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High-Throughput Proteomics Identifies Proteins With Importance to Postantibiotic Recovery in Depolarized Persister Cells

Spanka, Daniel-Timon ; Konzer, Anne ; Edelmann, Daniel ; Berghoff, Bork A.

Originalveröffentlichung: (2019) Frontiers in Microbiology 10:378 doi: 10.3389/fmicb.2019.00378
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URN: urn:nbn:de:hebis:26-opus-156546

Freie Schlagwörter (Englisch): persister cells , antibiotic tolerance , depolarization , TisB toxin , recovery
Sammlung: Open Access - Publikationsfonds
Universität Justus-Liebig-Universit√§t Gie√üen
Institut: Institute for Microbiology and Molecular Biology
Fachgebiet: Biologie
DDC-Sachgruppe: Biowissenschaften, Biologie
Dokumentart: Aufsatz
Sprache: Englisch
Erstellungsjahr: 2019
Publikationsdatum: 06.11.2020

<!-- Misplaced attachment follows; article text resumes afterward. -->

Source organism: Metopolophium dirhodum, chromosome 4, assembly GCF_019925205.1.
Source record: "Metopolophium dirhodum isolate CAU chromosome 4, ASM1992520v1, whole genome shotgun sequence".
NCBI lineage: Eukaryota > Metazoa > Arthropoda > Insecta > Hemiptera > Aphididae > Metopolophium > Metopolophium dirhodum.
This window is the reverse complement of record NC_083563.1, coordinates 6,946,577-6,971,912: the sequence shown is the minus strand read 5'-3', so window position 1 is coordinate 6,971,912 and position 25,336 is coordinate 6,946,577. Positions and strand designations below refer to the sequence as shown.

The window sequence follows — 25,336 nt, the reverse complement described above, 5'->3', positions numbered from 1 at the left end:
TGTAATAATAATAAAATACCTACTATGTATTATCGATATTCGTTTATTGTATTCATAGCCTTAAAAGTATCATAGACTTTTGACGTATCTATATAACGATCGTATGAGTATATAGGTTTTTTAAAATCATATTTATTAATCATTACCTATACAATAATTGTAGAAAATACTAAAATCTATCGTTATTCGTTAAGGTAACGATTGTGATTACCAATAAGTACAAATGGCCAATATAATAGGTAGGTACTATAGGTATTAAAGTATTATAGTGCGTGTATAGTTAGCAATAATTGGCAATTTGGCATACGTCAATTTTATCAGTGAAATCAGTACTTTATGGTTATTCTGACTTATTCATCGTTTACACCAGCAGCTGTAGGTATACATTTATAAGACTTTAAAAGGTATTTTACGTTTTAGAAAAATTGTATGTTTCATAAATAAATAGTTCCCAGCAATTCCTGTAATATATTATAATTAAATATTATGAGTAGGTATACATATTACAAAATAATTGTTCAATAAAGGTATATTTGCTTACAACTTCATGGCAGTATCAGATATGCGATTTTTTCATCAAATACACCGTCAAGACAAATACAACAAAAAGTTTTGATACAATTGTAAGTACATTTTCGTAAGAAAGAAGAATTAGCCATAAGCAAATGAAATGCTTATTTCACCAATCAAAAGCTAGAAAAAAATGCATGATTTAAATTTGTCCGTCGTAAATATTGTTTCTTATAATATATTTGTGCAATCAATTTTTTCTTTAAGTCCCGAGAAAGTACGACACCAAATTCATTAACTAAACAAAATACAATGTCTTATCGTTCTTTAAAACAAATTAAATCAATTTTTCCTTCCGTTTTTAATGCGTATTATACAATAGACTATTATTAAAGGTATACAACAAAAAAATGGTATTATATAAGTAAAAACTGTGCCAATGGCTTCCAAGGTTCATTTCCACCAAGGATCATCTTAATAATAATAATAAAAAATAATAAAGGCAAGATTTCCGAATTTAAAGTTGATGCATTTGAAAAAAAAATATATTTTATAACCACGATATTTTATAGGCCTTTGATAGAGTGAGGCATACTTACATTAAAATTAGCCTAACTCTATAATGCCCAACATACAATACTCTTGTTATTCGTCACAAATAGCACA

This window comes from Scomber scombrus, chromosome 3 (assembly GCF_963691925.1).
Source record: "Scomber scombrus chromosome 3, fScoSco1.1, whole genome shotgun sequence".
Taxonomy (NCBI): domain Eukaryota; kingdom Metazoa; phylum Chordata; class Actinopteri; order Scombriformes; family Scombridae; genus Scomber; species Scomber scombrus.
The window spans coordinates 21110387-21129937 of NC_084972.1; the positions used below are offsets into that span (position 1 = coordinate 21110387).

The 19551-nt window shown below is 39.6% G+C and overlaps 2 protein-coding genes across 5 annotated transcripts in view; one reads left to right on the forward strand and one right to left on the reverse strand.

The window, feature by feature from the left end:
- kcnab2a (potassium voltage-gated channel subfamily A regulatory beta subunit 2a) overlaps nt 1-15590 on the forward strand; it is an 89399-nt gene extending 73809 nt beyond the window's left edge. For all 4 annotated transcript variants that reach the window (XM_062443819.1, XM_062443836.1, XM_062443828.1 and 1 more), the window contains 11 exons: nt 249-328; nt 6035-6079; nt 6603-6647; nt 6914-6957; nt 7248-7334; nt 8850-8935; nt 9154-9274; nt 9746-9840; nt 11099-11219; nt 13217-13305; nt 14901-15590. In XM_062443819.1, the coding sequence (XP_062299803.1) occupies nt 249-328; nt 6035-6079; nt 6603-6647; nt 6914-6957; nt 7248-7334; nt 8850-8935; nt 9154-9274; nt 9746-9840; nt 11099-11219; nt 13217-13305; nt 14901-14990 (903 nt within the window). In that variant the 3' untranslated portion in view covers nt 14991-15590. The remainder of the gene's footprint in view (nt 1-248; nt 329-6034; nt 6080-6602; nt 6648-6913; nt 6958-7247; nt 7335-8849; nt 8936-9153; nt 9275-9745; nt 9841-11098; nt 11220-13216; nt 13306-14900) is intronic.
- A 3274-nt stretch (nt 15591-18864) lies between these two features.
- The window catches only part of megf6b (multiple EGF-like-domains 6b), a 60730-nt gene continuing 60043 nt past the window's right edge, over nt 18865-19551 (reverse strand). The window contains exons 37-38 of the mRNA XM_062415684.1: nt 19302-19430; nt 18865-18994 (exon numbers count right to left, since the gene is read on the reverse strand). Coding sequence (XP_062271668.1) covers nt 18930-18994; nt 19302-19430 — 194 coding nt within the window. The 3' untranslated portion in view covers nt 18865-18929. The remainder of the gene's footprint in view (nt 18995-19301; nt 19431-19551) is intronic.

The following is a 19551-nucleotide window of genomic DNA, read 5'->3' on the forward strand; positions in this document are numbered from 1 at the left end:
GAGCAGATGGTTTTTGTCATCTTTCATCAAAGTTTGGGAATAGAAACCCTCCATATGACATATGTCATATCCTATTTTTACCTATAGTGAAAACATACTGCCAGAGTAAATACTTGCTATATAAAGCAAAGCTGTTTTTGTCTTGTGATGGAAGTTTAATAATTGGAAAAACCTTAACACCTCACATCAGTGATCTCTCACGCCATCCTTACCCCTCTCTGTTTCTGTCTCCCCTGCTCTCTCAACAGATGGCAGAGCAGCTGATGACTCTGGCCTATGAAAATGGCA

Kurzfassung auf Englisch: Bacterial populations produce phenotypic variants called persisters to survive harmful conditions. Persisters are highly tolerant to antibiotics and repopulate environments after the stress has vanished. In order to resume growth, persisters have to recover from the persistent state, but the processes behind recovery remain mostly elusive. Deciphering these processes is an essential step toward understanding the persister phenomenon in its entirety. High-throughput proteomics by mass spectrometry is a valuable tool to assess persister physiology during any stage of the persister life cycle, and is expected to considerably contribute to our understanding of the recovery process. In the present study, an Escherichia coli strain, that overproduces the membrane-depolarizing toxin TisB, was established as a model for persistence by the use of high-throughput proteomics. Labeling of TisB persisters with stable isotope-containing amino acids (pulsed-SILAC) revealed an active translational response to ampicillin, including several RpoS-dependent proteins. Subsequent investigation of the persister proteome during postantibiotic recovery by label-free quantitative proteomics identified proteins with importance to the recovery process. Among them, AhpF, a component of alkyl hydroperoxide reductase, and the outer membrane porin OmpF were found to affect the persistence time of TisB persisters. Assessing the role of AhpF and OmpF in TisB-independent persisters demonstrated that the importance of a particular protein for the recovery process strongly depends on the physiological condition of a persister cell. Our study provides important insights into persister physiology and the processes behind recovery of depolarized cells.
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